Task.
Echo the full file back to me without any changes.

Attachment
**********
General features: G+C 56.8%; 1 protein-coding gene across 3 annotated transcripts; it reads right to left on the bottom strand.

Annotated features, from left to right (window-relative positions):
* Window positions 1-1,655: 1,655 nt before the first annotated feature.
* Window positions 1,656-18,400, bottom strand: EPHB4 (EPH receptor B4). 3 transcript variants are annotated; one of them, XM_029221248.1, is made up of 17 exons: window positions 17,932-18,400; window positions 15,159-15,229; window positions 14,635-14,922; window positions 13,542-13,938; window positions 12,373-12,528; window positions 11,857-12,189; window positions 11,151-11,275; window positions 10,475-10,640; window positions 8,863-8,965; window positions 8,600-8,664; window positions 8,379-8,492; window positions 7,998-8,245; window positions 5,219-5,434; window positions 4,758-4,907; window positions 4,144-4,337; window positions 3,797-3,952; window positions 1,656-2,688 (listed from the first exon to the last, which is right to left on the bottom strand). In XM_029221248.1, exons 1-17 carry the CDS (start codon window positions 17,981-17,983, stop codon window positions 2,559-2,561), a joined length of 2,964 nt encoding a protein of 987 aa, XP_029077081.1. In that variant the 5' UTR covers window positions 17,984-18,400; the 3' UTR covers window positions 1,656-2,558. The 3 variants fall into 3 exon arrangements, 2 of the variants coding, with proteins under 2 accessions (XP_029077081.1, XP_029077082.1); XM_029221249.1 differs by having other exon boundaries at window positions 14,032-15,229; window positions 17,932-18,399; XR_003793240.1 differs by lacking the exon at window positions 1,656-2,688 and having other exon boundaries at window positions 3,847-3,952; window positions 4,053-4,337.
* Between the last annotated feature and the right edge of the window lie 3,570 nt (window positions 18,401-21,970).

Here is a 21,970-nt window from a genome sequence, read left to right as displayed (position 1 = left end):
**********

General features: G+C 56.8%; 1 protein-coding gene across 3 annotated transcripts; it reads right to left on the bottom strand.

Annotated features, from left to right (window-relative positions):
* Window positions 1-1,655: 1,655 nt before the first annotated feature.
* Window positions 1,656-18,400, bottom strand: EPHB4 (EPH receptor B4). 3 transcript variants are annotated; one of them, XM_029221248.1, is made up of 17 exons: window positions 17,932-18,400; window positions 15,159-15,229; window positions 14,635-14,922; window positions 13,542-13,938; window positions 12,373-12,528; window positions 11,857-12,189; window positions 11,151-11,275; window positions 10,475-10,640; window positions 8,863-8,965; window positions 8,600-8,664; window positions 8,379-8,492; window positions 7,998-8,245; window positions 5,219-5,434; window positions 4,758-4,907; window positions 4,144-4,337; window positions 3,797-3,952; window positions 1,656-2,688 (listed from the first exon to the last, which is right to left on the bottom strand). In XM_029221248.1, exons 1-17 carry the CDS (start codon window positions 17,981-17,983, stop codon window positions 2,559-2,561), a joined length of 2,964 nt encoding a protein of 987 aa, XP_029077081.1. In that variant the 5' UTR covers window positions 17,984-18,400; the 3' UTR covers window positions 1,656-2,558. The 3 variants fall into 3 exon arrangements, 2 of the variants coding, with proteins under 2 accessions (XP_029077081.1, XP_029077082.1); XM_029221249.1 differs by having other exon boundaries at window positions 14,032-15,229; window positions 17,932-18,399; XR_003793240.1 differs by lacking the exon at window positions 1,656-2,688 and having other exon boundaries at window positions 3,847-3,952; window positions 4,053-4,337.
* Between the last annotated feature and the right edge of the window lie 3,570 nt (window positions 18,401-21,970).

Here is a 21,970-nt window from a genome sequence, read left to right as displayed (position 1 = left end):